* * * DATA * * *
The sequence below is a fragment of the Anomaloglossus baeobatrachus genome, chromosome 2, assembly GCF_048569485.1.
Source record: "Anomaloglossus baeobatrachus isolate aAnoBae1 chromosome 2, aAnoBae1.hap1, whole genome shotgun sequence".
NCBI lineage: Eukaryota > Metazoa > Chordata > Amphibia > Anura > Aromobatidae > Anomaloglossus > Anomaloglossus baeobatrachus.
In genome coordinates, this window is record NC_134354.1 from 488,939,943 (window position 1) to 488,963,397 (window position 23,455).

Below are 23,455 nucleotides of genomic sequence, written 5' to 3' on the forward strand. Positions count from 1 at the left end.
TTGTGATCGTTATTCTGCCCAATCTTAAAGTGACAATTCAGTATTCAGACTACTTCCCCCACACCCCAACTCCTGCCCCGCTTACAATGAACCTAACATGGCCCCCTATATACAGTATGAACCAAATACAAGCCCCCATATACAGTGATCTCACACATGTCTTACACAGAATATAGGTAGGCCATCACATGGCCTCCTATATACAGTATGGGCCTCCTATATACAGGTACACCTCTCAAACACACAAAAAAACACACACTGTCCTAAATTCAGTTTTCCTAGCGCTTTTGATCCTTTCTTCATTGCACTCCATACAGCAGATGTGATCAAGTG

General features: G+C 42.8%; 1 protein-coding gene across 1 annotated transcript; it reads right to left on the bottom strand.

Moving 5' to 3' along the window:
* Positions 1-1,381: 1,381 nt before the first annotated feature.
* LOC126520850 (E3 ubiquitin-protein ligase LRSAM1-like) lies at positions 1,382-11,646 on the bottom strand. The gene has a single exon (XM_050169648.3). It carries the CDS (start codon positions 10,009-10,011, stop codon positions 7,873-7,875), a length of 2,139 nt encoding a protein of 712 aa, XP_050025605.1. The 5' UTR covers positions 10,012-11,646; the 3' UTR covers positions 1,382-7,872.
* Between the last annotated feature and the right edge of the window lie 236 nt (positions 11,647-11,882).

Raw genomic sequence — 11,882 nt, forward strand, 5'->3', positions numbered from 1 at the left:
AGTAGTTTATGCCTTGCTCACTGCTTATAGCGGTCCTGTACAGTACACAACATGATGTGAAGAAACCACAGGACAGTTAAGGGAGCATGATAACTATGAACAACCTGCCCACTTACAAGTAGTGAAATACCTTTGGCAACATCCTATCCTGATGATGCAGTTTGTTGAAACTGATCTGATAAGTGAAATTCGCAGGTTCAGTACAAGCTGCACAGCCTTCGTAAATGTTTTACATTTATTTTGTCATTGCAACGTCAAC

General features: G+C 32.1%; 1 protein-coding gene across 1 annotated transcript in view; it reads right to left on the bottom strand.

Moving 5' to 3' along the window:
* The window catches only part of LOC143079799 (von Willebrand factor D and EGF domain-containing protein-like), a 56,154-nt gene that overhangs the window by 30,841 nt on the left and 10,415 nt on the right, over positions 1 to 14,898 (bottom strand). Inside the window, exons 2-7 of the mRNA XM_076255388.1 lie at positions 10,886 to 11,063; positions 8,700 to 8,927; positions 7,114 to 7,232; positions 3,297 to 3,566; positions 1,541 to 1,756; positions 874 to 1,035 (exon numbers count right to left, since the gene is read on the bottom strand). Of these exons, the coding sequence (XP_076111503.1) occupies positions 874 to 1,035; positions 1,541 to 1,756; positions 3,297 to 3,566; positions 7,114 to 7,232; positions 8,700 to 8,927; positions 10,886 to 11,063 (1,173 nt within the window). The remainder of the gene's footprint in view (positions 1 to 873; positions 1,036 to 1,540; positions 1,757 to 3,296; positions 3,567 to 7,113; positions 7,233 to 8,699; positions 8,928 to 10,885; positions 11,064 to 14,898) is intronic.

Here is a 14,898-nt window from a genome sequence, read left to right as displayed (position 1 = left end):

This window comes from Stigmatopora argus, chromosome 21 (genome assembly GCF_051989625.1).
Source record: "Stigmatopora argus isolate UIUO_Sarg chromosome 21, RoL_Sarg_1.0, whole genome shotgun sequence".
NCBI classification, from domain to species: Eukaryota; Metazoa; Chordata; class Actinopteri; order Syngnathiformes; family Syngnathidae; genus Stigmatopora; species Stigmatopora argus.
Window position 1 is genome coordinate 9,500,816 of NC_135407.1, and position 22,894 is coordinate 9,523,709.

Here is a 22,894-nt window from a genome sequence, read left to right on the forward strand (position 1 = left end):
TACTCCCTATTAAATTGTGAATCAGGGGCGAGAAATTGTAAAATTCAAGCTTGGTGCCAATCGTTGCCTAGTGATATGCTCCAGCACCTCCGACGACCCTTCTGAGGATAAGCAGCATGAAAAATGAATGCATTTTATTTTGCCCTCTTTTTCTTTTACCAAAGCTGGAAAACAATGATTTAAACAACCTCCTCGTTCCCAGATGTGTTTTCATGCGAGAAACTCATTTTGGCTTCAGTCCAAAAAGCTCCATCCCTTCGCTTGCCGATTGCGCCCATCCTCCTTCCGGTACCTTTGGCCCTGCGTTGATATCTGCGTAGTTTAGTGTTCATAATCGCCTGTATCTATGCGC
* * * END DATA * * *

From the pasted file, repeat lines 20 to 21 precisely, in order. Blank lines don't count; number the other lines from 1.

NCBI classification, from domain to species: Eukaryota; Metazoa; Chordata; class Actinopteri; order Syngnathiformes; family Syngnathidae; genus Stigmatopora; species Stigmatopora argus.
Window position 1 is genome coordinate 9,500,816 of NC_135407.1, and position 22,894 is coordinate 9,523,709.